5. Allister

    I use Gmail now, with IMAP on my iPhone as a secondary access method. I’ve briefly tried Mail but couldn’t understand how it was treating multiple accounts. It seemed to want to combine the inboxes which seems odd.

    But the number one feature that Mail lacks is also lacking in Gmail – thread by *reference*. It is the only real form of threading and it amazes me how it seems to have fallen by the wayside.

    As for tagging, I pretty much only use Gmail’s labels for organising unread email so I can decide what types of email to catch up on first.

  6. I want to see my inbox broken up temporally, the way Outlook 2007 does it. I want to see the emails I received today/yesterday/the day before/last/week/last month/older broken up, rather than having one giant list of 1000 emails.

    I don’t sort emails into folders for a reason, I don’t have that hard a time finding them, and once they’re more than a month old I rarely ever need them.

  7. Gary R Boodhoo

    my own usage of email has become very google-centric. In a sense, gmail has become an alternate front end to maps, docs, chat, notebook and calendar (technically search also, for that targeted advertising!)

    The question of how to manage and edit relationships between email threads plus these additional systems is a significant one. Its a form of datamining I suppose, one which has outgrown the limits of hierarchical trees and tag nomenclatures

  8. SequimRealEstate,

    Write your e-mail template until satisfied. Copy it. Create a new signature in preferences and paste it in there. Next time you want to use it, select the signature from the signatures pop up list. That’s it.

  9. SequimRealEstate

    What I want is to be able to have a templet email. As a real estate agents I get the same questions all the time. In Express I save the generic emails I sent out.
    I just save the to the desk top. Change the dates names and presto. off it goes.
    There is an ad on that does that but again I would like to see it in Mail.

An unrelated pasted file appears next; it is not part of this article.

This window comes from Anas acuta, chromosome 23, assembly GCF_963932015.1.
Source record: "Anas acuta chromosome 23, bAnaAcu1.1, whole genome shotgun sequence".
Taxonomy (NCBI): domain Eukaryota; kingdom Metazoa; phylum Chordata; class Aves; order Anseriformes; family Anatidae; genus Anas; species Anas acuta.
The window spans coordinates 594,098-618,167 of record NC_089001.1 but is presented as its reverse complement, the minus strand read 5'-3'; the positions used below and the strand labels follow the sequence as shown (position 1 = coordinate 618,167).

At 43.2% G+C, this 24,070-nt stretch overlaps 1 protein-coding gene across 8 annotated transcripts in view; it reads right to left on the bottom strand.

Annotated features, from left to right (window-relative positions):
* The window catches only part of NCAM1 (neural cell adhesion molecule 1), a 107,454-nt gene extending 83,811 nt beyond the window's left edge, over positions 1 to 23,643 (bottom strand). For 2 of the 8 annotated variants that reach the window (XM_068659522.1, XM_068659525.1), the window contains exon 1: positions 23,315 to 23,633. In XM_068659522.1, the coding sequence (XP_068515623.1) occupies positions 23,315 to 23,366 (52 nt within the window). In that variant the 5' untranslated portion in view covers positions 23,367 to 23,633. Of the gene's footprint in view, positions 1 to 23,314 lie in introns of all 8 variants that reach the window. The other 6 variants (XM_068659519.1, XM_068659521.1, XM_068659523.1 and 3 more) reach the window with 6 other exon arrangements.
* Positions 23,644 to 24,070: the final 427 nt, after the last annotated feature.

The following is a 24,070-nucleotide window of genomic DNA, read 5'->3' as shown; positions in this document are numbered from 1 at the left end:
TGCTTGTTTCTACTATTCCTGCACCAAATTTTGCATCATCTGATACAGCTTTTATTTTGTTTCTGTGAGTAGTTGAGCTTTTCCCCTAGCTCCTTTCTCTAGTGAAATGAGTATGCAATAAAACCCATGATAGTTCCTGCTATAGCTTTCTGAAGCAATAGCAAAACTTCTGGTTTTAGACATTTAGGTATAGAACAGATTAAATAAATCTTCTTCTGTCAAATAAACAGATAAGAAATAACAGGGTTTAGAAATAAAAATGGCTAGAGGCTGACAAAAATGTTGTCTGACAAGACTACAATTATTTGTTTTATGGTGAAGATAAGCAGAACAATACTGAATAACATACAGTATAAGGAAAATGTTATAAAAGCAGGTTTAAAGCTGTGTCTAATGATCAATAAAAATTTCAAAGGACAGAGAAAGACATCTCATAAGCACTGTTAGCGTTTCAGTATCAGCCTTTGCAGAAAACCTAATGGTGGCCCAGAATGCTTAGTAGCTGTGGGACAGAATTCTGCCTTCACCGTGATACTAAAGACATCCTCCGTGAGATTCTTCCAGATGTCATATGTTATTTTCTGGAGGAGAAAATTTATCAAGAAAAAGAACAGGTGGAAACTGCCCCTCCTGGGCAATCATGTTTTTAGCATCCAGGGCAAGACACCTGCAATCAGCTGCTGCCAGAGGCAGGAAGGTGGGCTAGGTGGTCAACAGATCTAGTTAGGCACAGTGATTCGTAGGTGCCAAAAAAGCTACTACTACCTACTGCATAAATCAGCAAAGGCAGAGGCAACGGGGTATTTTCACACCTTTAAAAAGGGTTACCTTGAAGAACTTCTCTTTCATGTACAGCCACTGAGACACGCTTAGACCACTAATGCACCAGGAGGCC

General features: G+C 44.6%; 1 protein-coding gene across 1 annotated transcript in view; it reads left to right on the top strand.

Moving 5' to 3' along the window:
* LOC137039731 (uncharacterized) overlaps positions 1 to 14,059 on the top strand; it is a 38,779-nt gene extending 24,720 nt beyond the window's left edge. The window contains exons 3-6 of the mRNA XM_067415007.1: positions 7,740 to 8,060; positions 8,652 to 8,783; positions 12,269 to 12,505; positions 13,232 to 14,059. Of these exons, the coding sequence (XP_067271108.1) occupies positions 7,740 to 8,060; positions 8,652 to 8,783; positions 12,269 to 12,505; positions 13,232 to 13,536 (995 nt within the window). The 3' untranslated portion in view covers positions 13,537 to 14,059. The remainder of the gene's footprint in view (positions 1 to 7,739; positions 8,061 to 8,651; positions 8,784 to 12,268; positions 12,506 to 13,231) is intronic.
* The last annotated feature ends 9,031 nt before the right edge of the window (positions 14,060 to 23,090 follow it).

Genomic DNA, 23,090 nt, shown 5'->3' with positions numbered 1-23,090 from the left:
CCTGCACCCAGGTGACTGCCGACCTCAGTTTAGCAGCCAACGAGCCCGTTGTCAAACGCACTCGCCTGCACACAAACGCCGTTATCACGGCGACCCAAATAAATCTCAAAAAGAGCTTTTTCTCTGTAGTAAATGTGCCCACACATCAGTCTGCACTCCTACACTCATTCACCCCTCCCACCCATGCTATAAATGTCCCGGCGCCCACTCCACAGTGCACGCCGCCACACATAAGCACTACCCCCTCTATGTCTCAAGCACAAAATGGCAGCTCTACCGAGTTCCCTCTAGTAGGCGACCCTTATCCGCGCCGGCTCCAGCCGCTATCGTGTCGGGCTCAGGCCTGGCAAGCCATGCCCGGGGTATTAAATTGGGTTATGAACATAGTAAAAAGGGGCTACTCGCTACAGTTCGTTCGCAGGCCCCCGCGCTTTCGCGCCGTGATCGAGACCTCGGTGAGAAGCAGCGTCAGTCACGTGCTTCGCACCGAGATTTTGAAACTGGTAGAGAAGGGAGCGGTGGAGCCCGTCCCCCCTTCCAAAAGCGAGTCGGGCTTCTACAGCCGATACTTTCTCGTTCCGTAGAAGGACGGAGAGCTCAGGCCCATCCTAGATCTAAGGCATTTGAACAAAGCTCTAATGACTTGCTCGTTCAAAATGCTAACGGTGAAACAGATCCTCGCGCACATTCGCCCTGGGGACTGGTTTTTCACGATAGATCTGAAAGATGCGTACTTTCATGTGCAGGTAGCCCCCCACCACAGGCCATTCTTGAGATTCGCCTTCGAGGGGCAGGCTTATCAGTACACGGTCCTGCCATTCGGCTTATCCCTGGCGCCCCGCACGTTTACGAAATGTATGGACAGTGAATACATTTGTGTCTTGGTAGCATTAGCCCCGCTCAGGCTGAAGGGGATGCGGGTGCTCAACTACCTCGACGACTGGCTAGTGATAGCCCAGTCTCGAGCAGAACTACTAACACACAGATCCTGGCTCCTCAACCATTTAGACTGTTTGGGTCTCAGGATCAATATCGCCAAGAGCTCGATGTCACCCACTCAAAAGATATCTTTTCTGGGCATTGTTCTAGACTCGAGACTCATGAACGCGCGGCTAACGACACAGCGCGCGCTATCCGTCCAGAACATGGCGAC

Any one else have generic emails and soulutions?


  10. I got frustrated with; It required too many plugins to “get it right” for me, poor anti-spam protection, and ultimately using so many plugins, had a tendency to make Mail go haywire. Entourage was too unwieldy and an exchange server was too costly. Our final solution was to move to GoogleApps. And quite frankly, we haven’t looked back. The only chink in the armor in the GApps suite is the lack of GoogleGears support for all of them. Sure they’ve included a lot of 3rd party service support for sync (IMAP, CalDAV), but the integration with non-Google Apps (Mail, iCal) “just isn’t the same”, largely due to Google’s own compatibility with these standards.

  11. So I’m a fan of, and use it for all of my work email. I find it to be limited enough to force me to actually be better at email. When I was an Outlook user i spent a bunch of times tweaking folders, smart folders, rule sets, etc. With and the Spotlight-based search, I live with the “three folders” rule. Inbox, Archive and Trash. The only plugin I have installed is mail act-on, which gives me a keyboard shortcut for archiving mail. (I wish had those type of keyboard shortcuts built in, but I get why not…)

  12. Matthew Bookspan

    @Simon – Love it. Thanks for the feedback. I don’t have too much free time, although enough to manage my email.

    @Craig – No hubris here. Just want Apple to provide alternate ways to manage email. Different strokes for different folks.

    @PB – Please wait for my follow-up article – I agree that smart folders do help quite a bit. I also agree that managing your folders with your own brain works exceptionally well too.

  13. Why would I want to think about and tag e-mails instead of using smart folders? Mail threads e-mail by subject. I haven’t used gmail in a while but isn’t that how gmail works? (If there is difference, it’s so minor I haven’t even picked up on it.) If you don’t like manual folders, don’t use them. I like them and use them because smart folders, while useful, are not actually as smart as my human brain which is much, much smarter.

    Most complaints about software are from geeks who are focused on features that hardly anybody else cares about. Mail works very similar to gmail and they are both better than good enough for me and 99% of the rest of us. Why would I want to move my mail out to another program (with possible glitches that it would involve) and learn how the new program works (for features I don’t need or want)? Oh, yeah, so that I can repeat the process when a new killer app comes out 6 months from now. Go outside and smell the roses. Life is short.


  14. I personally love Mail in Leopard, not only for the standard emailing functions, but for its Notes, To Do and RSS features. Since I started using Leopard, I’ve ditched standalone RSS readers and GTD applications. It’s great having all of these functions into one application. I can create a to-do based on one specific email and have a direct link to that email from the to-do item, all within the application.